I haven’t followed along between book and audio since I was a child! Do you remember Books on Tape? Where you would hear a sound when it was time to turn the page? Wow. That’s a HUGE blast from my past. I will certainly need to try that sometime. Perhaps with Harry Potter? I do adore Jim Dale’s narration…

      • Jasmine February 21, 2017 at 7:34 pm

        I just noticed the reply button on your comment thread now.. my bad.. sorry for starting a new chain so many times.. I think the reply on my blog is on the right and somehow yours is on the left..

        • Jackie B February 22, 2017 at 1:52 pm

          Haha– there is nothing wrong with that. Each template does its own thing. You are welcome to start as many chains as you want on my blog. <3 I just love discussing with you!

          Yeah, I'm showing my age with Books on Tape, I guess. Really, the point is I have only read-along with audio if it was sort of recording which played a sound when the page needed to be turned. I think it would be a good idea to start that again, however! That's definitely a new experience I should look into.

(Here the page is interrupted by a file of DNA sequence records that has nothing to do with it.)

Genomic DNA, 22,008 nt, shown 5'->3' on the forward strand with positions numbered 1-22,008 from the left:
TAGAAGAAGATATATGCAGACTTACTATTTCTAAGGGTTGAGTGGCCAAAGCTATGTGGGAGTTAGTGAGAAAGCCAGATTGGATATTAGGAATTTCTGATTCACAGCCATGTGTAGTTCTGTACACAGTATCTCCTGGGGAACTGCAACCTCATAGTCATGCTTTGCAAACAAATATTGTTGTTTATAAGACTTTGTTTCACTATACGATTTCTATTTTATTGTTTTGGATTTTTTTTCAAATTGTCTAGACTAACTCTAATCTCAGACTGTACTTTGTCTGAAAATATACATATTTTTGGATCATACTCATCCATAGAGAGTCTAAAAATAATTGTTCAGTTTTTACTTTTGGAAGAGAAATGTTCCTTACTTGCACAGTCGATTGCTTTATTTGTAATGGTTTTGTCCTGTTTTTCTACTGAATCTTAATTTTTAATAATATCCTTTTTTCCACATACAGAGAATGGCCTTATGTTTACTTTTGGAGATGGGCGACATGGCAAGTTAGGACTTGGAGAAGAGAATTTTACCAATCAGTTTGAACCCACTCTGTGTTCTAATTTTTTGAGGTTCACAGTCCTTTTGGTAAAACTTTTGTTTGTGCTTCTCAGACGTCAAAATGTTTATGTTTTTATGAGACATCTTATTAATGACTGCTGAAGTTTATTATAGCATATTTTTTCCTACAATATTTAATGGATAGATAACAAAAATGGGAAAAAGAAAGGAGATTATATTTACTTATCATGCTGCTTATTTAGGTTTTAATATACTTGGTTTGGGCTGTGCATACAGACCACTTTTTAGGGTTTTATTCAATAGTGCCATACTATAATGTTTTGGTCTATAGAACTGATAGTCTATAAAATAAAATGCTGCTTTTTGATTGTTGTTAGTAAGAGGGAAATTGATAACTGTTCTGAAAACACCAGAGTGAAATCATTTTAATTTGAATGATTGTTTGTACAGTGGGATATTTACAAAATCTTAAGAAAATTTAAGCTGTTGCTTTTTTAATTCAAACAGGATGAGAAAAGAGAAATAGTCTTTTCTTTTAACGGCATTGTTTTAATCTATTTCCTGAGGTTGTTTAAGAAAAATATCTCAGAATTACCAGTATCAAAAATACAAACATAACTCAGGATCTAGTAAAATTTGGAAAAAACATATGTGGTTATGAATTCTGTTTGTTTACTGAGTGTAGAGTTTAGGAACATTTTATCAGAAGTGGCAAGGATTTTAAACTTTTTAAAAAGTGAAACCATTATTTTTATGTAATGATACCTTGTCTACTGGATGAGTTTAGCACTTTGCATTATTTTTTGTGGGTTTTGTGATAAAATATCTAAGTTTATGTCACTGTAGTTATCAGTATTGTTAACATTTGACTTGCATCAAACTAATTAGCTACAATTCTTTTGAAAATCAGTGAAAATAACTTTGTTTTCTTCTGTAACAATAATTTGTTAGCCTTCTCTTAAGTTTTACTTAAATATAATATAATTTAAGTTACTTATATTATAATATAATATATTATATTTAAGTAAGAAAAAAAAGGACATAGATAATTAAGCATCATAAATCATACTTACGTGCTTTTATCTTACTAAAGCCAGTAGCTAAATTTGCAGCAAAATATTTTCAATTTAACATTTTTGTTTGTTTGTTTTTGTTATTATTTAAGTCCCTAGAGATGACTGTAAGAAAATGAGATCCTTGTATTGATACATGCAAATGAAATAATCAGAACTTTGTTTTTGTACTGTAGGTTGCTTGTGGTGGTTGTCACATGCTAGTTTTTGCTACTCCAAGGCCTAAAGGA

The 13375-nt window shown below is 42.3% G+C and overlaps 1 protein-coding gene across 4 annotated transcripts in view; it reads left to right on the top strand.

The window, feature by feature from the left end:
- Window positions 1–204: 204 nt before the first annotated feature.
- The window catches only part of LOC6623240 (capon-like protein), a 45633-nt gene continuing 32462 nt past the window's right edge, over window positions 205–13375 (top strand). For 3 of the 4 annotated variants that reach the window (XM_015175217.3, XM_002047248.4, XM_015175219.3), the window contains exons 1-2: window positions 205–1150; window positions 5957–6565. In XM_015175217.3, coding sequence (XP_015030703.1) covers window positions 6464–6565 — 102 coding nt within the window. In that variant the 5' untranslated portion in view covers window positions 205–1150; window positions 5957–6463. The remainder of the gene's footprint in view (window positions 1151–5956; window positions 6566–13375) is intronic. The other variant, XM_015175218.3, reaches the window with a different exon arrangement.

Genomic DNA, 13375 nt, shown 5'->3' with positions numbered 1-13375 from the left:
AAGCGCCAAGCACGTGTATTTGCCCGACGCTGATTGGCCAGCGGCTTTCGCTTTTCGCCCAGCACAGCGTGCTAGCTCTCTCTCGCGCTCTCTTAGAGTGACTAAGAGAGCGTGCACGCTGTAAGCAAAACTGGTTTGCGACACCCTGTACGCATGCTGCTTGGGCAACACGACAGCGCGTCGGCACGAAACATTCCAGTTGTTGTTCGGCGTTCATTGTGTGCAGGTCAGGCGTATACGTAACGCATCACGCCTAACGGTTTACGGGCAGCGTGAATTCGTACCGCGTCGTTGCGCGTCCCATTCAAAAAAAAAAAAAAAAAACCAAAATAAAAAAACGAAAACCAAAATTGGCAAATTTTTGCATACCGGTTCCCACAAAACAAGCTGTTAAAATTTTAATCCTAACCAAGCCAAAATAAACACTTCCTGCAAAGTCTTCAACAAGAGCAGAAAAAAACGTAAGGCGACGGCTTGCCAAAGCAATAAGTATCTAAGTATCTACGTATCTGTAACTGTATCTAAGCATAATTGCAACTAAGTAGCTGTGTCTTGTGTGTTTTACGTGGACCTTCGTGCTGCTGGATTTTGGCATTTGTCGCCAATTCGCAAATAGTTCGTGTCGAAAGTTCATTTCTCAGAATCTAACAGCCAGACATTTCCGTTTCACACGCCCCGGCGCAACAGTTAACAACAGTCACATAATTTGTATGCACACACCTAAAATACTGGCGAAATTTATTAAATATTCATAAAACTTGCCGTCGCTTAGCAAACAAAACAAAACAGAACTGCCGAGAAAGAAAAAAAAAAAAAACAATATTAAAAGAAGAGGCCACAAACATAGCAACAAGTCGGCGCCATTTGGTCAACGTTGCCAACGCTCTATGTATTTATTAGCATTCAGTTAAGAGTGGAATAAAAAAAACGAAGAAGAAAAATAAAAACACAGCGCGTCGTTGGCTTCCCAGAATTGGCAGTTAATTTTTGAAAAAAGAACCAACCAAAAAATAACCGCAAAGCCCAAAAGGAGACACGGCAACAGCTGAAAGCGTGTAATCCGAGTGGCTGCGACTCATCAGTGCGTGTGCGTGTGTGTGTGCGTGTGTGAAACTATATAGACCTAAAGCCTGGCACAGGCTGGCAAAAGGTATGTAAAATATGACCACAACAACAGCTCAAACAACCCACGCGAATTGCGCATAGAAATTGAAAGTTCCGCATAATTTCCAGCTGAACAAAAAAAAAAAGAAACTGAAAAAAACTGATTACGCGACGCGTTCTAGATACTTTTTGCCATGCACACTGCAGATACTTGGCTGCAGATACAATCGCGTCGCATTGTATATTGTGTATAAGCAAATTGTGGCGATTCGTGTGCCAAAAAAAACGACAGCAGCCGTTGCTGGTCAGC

• theorangutanlibrarian February 19, 2017 at 10:03 pm

    ooh yes Neil Gaiman is a massive selling point!! And I love the look of the art!

    • Jackie B February 19, 2017 at 10:43 pm

      Exactly! I love his Sandman series. This is only slightly reminiscent of that, but we all know he can write a quality comic. So, graphic novels should be a great format. 🙂

      • theorangutanlibrarian February 20, 2017 at 6:29 pm

        Ahh I’ve just started it- the first two volumes were so good! Definitely!! Awesome!

  • Jasmine February 21, 2017 at 7:33 pm

    I am aware of books on tape but I think I tried the books on CD before. It’s been a long time.. can’t remember too clearly.. haha..